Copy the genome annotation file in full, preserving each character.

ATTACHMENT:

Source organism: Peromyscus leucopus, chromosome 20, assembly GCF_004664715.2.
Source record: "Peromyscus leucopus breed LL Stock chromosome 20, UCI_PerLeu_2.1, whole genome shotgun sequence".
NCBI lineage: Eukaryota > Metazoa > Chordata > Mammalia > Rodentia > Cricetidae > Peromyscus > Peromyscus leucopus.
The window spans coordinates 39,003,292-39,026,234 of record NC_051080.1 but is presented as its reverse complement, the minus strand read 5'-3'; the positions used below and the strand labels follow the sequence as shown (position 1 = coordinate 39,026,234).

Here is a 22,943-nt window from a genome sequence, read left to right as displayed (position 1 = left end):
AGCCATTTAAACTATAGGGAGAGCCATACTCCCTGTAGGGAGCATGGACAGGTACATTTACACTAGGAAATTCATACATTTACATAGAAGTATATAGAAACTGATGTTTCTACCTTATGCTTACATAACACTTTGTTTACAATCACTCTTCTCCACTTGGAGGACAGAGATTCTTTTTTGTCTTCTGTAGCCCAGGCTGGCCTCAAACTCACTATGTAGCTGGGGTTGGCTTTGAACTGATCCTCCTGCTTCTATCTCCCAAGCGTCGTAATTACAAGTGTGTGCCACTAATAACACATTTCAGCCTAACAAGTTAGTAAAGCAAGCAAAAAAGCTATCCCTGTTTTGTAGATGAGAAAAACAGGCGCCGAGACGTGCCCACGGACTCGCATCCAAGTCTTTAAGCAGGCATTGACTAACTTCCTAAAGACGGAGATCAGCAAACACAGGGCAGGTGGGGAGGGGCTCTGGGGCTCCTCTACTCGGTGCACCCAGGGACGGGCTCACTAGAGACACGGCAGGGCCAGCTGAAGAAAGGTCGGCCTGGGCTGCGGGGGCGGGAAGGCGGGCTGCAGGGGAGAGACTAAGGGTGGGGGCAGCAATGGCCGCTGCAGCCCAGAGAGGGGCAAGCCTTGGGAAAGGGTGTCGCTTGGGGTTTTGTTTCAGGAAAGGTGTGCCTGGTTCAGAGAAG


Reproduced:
Source organism: Peromyscus leucopus, chromosome 20, assembly GCF_004664715.2.
Source record: "Peromyscus leucopus breed LL Stock chromosome 20, UCI_PerLeu_2.1, whole genome shotgun sequence".
NCBI lineage: Eukaryota > Metazoa > Chordata > Mammalia > Rodentia > Cricetidae > Peromyscus > Peromyscus leucopus.
The window spans coordinates 39,003,292-39,026,234 of record NC_051080.1 but is presented as its reverse complement, the minus strand read 5'-3'; the positions used below and the strand labels follow the sequence as shown (position 1 = coordinate 39,026,234).

Here is a 22,943-nt window from a genome sequence, read left to right as displayed (position 1 = left end):
AGCCATTTAAACTATAGGGAGAGCCATACTCCCTGTAGGGAGCATGGACAGGTACATTTACACTAGGAAATTCATACATTTACATAGAAGTATATAGAAACTGATGTTTCTACCTTATGCTTACATAACACTTTGTTTACAATCACTCTTCTCCACTTGGAGGACAGAGATTCTTTTTTGTCTTCTGTAGCCCAGGCTGGCCTCAAACTCACTATGTAGCTGGGGTTGGCTTTGAACTGATCCTCCTGCTTCTATCTCCCAAGCGTCGTAATTACAAGTGTGTGCCACTAATAACACATTTCAGCCTAACAAGTTAGTAAAGCAAGCAAAAAAGCTATCCCTGTTTTGTAGATGAGAAAAACAGGCGCCGAGACGTGCCCACGGACTCGCATCCAAGTCTTTAAGCAGGCATTGACTAACTTCCTAAAGACGGAGATCAGCAAACACAGGGCAGGTGGGGAGGGGCTCTGGGGCTCCTCTACTCGGTGCACCCAGGGACGGGCTCACTAGAGACACGGCAGGGCCAGCTGAAGAAAGGTCGGCCTGGGCTGCGGGGGCGGGAAGGCGGGCTGCAGGGGAGAGACTAAGGGTGGGGGCAGCAATGGCCGCTGCAGCCCAGAGAGGGGCAAGCCTTGGGAAAGGGTGTCGCTTGGGGTTTTGTTTCAGGAAAGGTGTGCCTGGTTCAGAGAAG